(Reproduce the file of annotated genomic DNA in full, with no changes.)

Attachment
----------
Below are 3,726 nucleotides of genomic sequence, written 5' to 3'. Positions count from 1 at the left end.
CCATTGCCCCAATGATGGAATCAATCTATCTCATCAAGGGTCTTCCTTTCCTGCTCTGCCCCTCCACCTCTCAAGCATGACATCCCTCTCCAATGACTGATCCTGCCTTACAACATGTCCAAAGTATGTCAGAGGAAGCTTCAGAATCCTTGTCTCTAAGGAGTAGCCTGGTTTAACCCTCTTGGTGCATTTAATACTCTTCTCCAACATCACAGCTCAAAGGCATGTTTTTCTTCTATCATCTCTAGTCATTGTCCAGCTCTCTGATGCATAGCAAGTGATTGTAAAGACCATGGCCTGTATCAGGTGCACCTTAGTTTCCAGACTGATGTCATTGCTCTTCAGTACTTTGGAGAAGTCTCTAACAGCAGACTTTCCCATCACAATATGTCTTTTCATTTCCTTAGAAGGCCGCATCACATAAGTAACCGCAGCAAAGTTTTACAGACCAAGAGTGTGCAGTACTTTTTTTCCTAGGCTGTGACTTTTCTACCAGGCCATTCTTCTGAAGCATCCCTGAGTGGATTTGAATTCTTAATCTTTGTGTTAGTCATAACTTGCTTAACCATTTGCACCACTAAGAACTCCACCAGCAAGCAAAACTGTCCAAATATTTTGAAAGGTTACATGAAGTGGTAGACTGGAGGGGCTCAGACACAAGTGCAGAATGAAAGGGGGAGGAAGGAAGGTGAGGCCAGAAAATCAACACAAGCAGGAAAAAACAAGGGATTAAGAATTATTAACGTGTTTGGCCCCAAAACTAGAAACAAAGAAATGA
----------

Below are 3,726 nucleotides of genomic sequence, written 5' to 3'. Positions count from 1 at the left end.
CCATTGCCCCAATGATGGAATCAATCTATCTCATCAAGGGTCTTCCTTTCCTGCTCTGCCCCTCCACCTCTCAAGCATGACATCCCTCTCCAATGACTGATCCTGCCTTACAACATGTCCAAAGTATGTCAGAGGAAGCTTCAGAATCCTTGTCTCTAAGGAGTAGCCTGGTTTAACCCTCTTGGTGCATTTAATACTCTTCTCCAACATCACAGCTCAAAGGCATGTTTTTCTTCTATCATCTCTAGTCATTGTCCAGCTCTCTGATGCATAGCAAGTGATTGTAAAGACCATGGCCTGTATCAGGTGCACCTTAGTTTCCAGACTGATGTCATTGCTCTTCAGTACTTTGGAGAAGTCTCTAACAGCAGACTTTCCCATCACAATATGTCTTTTCATTTCCTTAGAAGGCCGCATCACATAAGTAACCGCAGCAAAGTTTTACAGACCAAGAGTGTGCAGTACTTTTTTTCCTAGGCTGTGACTTTTCTACCAGGCCATTCTTCTGAAGCATCCCTGAGTGGATTTGAATTCTTAATCTTTGTGTTAGTCATAACTTGCTTAACCATTTGCACCACTAAGAACTCCACCAGCAAGCAAAACTGTCCAAATATTTTGAAAGGTTACATGAAGTGGTAGACTGGAGGGGCTCAGACACAAGTGCAGAATGAAAGGGGGAGGAAGGAAGGTGAGGCCAGAAAATCAACACAAGCAGGAAAAAACAAGGGATTAAGAATTATTAACGTGTTTGGCCCCAAAACTAGAAACAAAGAAATGA